“Can dahlias get the corona?”
When I’m in Israel I usually buy flowers for family on Friday afternoons. Buying flowers for the Sabbath is a widespread custom and vendors sprout up on almost every street corner, surrounded by large buckets holding flower bouquets.
On the last Friday of my sojourn in Israel I found a bouquet of red dahlias. Swapna, my mother’s Indian caregiver, inserted them into a vase containing last week’s white flowers and set the on the coffee table. About 50 times that week my mother would say: “Look at those flowers!”
“They’re dahlias, mom,” I tell her. “Do you know how often I’ve tried to raise dahlias back home? I succeeded for one or two summers and failed ever since because we don’t have enough sunlight around the house, too many trees.”
She listens and nods but has a hard time fathoming any of this since she doesn’t understand where I live and what has this to do with her flowers. Five minutes later she says: “Look at those flowers!” And finally, to my surprise: “Can dahlias get the corona?”
“I don’t know, mom. Different animals have gotten it, but I don’t know about flowers.”
“You have to be so careful nowadays,” she says, and I don’t know if she’s talking to me or to the flowers.
Earlier that same day we got an urgent call from Saint Swapna. “Mother won’t come inside. She stand outside and won’t come in, she says this is not her home.”
My sister gets on the phone. “Mom, it’s very cold and rainy, go inside with Swapna.”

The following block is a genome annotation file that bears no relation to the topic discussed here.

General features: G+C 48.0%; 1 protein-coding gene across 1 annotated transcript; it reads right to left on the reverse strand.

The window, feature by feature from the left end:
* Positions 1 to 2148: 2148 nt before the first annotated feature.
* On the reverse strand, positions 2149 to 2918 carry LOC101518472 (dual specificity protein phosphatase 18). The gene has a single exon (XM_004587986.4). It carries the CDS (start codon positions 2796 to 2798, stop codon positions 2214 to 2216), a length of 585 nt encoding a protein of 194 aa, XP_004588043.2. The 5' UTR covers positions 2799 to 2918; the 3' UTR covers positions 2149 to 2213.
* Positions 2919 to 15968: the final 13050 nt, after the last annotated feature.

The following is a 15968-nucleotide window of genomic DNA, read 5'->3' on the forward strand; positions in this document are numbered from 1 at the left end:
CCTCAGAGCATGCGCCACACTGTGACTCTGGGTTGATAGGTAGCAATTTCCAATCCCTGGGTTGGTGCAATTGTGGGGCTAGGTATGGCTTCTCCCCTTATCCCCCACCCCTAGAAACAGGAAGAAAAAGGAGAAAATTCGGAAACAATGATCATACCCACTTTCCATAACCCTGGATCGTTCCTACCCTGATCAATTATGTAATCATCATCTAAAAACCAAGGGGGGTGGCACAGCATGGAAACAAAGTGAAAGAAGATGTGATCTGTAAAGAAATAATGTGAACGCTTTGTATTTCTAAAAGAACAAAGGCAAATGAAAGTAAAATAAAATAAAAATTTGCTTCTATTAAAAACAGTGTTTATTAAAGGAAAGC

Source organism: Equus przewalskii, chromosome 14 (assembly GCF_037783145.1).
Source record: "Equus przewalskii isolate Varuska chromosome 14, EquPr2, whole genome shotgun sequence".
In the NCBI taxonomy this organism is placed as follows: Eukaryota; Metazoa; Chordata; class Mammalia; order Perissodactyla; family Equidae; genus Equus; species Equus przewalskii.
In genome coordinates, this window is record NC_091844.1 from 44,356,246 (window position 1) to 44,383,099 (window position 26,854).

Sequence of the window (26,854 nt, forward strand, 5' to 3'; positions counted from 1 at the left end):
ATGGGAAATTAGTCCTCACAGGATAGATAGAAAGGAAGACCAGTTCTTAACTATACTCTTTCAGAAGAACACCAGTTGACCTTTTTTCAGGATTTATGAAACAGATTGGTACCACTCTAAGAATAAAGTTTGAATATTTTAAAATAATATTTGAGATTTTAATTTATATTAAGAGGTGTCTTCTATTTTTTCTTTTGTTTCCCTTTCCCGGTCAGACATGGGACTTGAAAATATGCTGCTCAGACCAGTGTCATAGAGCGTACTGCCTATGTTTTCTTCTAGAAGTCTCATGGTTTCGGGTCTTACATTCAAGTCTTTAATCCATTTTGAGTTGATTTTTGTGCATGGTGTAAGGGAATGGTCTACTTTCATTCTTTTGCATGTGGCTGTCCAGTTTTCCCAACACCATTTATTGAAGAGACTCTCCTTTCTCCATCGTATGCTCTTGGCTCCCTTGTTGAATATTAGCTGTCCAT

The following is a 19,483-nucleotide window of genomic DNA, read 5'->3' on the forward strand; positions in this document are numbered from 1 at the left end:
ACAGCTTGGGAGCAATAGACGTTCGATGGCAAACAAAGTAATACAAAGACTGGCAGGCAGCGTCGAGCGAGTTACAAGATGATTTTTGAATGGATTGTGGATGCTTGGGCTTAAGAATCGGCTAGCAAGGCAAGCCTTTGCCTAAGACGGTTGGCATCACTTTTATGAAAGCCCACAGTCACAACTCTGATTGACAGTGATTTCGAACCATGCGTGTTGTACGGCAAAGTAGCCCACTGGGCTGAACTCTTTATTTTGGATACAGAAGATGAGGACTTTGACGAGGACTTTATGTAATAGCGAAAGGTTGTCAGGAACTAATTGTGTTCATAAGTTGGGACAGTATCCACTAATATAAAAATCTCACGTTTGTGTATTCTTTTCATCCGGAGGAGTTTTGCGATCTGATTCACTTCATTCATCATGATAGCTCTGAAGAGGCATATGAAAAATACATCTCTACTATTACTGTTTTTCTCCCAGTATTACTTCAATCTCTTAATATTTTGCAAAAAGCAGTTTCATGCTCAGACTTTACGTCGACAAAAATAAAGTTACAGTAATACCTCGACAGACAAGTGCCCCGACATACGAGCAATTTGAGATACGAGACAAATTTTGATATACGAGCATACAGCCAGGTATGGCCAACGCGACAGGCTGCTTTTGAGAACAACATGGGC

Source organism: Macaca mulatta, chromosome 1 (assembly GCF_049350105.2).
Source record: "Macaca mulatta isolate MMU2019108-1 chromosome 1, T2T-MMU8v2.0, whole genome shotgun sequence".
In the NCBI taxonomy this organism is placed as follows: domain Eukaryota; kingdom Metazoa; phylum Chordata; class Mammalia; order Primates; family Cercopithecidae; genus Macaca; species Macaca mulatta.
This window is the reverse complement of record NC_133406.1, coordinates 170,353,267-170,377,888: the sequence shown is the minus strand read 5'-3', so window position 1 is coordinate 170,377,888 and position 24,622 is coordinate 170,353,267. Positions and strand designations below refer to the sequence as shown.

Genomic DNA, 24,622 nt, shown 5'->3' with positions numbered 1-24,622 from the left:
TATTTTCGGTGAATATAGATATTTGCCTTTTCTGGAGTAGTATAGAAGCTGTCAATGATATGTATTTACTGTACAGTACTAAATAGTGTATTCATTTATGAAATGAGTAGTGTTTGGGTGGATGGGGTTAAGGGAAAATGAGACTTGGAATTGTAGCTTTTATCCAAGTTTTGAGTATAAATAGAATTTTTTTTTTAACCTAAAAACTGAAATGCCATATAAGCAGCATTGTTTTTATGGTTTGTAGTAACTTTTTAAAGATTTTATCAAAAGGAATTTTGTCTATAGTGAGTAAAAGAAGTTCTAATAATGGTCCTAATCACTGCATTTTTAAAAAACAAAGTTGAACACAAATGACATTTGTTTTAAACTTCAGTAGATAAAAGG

“No, no, it’s not my home. I don’t go with Swapna, she is evil, I trusted her but now I know never to do that again.”
“Mom, listen to me.”
But she goes on: “My own children sold me down the river, like Joseph’s brethren sold him to slave merchants who took him to Egypt. My own children! I would have never believed it!”
By then my brother and I have jumped into his car and are on our way to her home. Outside, a cold, wintry rain is pelting the sidewalks, but when we get to her home 20 minutes later she still stands on the sidewalk, refusing to come in.
“The most horrible thing you can do is kidnap a child, or a parent, and separate children from parents, children from their siblings,” she berates us.
My brother urges her indoors while I briefly think of the Trump government separating families at the border. She comes in, wet and cold, and we urge her into her favorite blue chair. She looks confusedly from one wall to another.
“Mom, do you recognize the sofa? You recognize the kitchen? You see the pictures? The photos?”
“Ye-es,” she says shakily, “I recognize them. But,” and she looks around her from one wall to another, “this is not my apartment. This is not my apartment.”
We sat with her for over an hour, and still she couldn’t recognize her home. Finally, Swapna gave her a pill and she went to bed.
The following morning, she woke up with no memory of the preceding day. Instead, she kept on telling me how much she loved her home, with the trees outside and the sunlight shining through the windows, brightening the white, clean floor tiles. Finally, looking at the dahlias, her forehead creased with worry, she asked: “Can dahlias get corona?”
I was in the midst of applying for an exemption permitting me to fly out and return home in the middle of new regulations restricting almost all travel in and out of Israel due to omicron. The radio and newspapers were full of graphs and statistics, interviews with epidemiologists and dire predictions. I had to get an antigen test and fill out both Israeli and US forms, wondered if I’d ever get home.
My mom worried whether dahlias could get the virus. The reach of her concern dwarfed mine by far.
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